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Computer hacker Assange slams prison IT

Computer hacker and Wikileaks founder Julian Assange has complained about IT provision in his prison.

A hearing at Westminster Magistrates' Court was told he had been unable to work on his case because his computer at HM Belmarsh prison was not up to standard.

Assange, who before starting Wikileaks worked as an IT consultant in Australia for Victoria Police’s Child Exploitation Unit and ran an online security advice website, has complained that the computer needs updating.

Gareth Peirce, representing Assange, told the court that her client’s computer needed more than trying to turn it off and turn it on again.

She said: "I will put it on the record, you will understand that we are working extremely hard on this very challenging case; however, the most important of the impediments that we are facing is Mr Assange's ability to access what he needs to work on his own case.

"After months of battle he was provided with a computer but it is not the sort of computer needed to work on the case."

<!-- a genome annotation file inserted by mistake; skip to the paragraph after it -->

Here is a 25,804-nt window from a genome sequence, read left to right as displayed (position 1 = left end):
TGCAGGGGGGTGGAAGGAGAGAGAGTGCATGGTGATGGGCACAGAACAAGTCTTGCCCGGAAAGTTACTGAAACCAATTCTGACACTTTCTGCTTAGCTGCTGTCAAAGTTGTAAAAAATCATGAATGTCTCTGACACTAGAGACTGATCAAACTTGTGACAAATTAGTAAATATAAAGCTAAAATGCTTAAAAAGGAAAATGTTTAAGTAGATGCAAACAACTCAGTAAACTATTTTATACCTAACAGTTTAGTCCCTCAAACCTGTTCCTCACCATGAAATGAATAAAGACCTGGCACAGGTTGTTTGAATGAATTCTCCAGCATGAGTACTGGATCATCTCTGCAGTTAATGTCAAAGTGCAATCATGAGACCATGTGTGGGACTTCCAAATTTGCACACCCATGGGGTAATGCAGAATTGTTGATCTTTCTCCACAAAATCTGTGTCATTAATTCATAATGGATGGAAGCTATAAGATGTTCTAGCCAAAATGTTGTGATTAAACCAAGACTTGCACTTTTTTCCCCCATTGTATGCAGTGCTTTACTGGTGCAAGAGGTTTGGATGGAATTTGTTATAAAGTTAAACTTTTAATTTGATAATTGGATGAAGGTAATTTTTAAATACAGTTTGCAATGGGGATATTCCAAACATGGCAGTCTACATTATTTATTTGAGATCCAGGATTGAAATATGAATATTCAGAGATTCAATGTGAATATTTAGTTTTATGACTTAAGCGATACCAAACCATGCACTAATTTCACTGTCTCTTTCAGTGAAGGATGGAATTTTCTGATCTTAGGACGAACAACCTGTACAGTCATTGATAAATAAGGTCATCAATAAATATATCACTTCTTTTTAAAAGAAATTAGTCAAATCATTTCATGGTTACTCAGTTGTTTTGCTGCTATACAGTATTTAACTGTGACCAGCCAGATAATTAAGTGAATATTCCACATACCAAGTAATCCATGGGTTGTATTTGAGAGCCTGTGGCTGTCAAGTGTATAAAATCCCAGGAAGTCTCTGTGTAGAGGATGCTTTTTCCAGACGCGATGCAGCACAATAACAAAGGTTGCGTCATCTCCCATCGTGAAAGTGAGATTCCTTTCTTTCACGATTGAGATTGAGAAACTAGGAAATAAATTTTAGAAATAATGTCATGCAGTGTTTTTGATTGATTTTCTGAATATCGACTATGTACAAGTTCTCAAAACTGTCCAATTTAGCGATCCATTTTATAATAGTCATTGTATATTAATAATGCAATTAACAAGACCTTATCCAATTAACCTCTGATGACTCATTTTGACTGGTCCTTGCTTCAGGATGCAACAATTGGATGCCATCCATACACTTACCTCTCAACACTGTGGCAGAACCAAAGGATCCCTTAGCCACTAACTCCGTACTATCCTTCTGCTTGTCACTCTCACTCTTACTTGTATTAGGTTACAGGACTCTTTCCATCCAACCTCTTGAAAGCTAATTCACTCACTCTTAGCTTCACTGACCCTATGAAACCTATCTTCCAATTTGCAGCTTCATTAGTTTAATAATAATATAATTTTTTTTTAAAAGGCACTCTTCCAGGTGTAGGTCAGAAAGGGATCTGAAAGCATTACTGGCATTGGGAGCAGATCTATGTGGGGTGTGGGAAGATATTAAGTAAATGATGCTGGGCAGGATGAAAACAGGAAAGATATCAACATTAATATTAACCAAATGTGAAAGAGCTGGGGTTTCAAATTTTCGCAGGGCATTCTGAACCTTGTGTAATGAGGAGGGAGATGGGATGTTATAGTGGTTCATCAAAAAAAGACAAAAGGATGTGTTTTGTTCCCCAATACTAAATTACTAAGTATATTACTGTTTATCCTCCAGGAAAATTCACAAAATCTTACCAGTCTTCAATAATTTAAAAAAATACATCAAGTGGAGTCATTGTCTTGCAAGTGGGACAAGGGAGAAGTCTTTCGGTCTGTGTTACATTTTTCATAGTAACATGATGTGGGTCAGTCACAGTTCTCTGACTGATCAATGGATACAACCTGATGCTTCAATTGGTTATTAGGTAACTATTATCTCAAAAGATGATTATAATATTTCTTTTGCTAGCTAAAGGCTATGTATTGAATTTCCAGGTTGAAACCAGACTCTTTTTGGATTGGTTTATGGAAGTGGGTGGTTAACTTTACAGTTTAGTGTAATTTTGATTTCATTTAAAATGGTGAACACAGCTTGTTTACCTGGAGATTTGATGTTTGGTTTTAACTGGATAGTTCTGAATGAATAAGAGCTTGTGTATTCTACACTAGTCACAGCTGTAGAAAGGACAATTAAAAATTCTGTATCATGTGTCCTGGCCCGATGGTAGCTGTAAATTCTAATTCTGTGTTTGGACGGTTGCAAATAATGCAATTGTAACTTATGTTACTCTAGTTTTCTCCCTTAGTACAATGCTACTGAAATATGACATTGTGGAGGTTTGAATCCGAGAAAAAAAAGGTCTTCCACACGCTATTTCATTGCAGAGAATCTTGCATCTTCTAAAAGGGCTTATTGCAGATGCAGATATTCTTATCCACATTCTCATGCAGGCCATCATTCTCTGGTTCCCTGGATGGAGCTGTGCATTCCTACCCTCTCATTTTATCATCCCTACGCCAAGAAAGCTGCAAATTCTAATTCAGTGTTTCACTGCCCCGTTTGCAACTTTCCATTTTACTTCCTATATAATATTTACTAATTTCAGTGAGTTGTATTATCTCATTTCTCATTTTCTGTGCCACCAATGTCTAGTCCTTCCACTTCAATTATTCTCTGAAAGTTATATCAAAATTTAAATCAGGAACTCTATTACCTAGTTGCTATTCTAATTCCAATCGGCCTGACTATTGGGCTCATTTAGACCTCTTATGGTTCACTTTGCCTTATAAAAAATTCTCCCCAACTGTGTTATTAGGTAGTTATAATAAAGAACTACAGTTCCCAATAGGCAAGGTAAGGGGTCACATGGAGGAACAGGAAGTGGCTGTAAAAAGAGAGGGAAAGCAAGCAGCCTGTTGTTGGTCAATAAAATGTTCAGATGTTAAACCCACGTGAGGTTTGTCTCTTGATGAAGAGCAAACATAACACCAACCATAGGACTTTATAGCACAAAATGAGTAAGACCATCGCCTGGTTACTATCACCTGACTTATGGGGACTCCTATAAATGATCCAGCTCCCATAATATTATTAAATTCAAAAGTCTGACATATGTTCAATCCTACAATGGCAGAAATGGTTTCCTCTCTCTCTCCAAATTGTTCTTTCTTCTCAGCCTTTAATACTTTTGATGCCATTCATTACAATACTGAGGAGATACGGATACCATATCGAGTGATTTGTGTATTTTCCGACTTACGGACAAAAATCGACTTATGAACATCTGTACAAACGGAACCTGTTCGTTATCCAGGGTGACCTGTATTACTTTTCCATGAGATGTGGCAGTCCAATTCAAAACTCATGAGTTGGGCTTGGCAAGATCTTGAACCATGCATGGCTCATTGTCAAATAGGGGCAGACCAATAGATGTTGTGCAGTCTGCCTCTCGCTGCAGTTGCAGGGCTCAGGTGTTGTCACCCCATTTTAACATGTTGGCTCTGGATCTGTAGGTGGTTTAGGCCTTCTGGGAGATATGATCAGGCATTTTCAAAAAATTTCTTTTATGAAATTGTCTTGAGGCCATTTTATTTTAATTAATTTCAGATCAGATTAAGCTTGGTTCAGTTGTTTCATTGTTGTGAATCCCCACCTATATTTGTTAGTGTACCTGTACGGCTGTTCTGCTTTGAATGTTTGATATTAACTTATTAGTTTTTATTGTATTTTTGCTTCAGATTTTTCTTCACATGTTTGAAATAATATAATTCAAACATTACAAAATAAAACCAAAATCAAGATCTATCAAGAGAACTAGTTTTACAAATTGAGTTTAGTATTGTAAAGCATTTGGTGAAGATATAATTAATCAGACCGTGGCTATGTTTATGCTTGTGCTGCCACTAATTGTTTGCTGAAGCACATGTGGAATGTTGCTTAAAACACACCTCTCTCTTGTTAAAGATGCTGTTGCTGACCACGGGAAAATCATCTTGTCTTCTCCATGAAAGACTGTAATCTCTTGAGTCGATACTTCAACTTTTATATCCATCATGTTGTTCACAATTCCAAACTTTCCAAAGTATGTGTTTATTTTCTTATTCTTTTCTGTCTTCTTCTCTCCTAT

A member of his legal team said the computer was unlikely to be connected to the internet, limiting his ability to carry out research.

Attempts to enable prisoners to keep up with IT to pay bills and stay connected with their families have been slow. A pilot scheme has rolled out internet access to just 10 prisons - and Belmarsh was not among them.

Even the Ministry of Justice’s chief digital and information officer Tom Read, said last year in an interview that prison staff are using “pretty clunky old computers”.

District Judge Vanessa Baraitser said she had no jurisdiction over the prison conditions.

The Ministry of Justice highlighted the fact thart official guidance restricts internet access for all prisoners and none have extra rights or entitlement. 

Assange was remanded in custody until a substantive case management hearing on December 19. He will appear again on December 13 at Westminster Magistrates Court to confirm his remand and full extradition proceedings are expected to begin in February.

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